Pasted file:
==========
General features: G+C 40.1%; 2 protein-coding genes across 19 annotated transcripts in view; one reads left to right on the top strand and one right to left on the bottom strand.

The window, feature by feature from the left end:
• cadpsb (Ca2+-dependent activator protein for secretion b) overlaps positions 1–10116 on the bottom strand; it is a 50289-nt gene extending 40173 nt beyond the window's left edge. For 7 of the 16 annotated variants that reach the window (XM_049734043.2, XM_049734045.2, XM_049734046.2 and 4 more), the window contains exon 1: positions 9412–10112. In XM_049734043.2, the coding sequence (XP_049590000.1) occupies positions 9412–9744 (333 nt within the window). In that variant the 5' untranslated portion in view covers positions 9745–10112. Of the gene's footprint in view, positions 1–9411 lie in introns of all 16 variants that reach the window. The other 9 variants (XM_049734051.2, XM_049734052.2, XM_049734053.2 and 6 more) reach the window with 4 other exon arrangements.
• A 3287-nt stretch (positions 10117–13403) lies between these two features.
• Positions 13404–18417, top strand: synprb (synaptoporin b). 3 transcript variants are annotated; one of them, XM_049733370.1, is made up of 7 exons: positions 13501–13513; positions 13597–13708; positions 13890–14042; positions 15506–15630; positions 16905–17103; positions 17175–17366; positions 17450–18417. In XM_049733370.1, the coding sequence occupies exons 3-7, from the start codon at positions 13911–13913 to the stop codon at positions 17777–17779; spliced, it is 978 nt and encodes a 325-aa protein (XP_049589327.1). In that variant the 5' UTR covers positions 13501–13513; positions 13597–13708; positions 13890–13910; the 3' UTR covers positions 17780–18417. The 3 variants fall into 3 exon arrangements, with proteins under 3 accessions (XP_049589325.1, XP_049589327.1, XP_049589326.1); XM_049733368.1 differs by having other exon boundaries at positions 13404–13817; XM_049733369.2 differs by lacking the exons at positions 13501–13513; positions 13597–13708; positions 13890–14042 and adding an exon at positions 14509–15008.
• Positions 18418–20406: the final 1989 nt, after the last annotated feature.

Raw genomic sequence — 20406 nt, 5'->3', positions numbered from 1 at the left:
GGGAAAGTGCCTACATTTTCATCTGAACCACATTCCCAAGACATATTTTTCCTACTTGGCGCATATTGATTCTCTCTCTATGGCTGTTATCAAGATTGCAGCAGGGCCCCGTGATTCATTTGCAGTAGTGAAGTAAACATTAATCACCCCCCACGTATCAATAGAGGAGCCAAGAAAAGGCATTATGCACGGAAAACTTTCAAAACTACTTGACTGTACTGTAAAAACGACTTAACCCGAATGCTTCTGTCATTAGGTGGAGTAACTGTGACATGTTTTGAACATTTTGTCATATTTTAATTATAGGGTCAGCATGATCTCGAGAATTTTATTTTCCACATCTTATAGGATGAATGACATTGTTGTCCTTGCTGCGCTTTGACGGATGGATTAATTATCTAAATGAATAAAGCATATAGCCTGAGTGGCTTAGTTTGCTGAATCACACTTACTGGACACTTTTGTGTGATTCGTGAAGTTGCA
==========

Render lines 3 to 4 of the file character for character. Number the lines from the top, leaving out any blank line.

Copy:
• cadpsb (Ca2+-dependent activator protein for secretion b) overlaps positions 1–10116 on the bottom strand; it is a 50289-nt gene extending 40173 nt beyond the window's left edge. For 7 of the 16 annotated variants that reach the window (XM_049734043.2, XM_049734045.2, XM_049734046.2 and 4 more), the window contains exon 1: positions 9412–10112. In XM_049734043.2, the coding sequence (XP_049590000.1) occupies positions 9412–9744 (333 nt within the window). In that variant the 5' untranslated portion in view covers positions 9745–10112. Of the gene's footprint in view, positions 1–9411 lie in introns of all 16 variants that reach the window. The other 9 variants (XM_049734051.2, XM_049734052.2, XM_049734053.2 and 6 more) reach the window with 4 other exon arrangements.
• A 3287-nt stretch (positions 10117–13403) lies between these two features.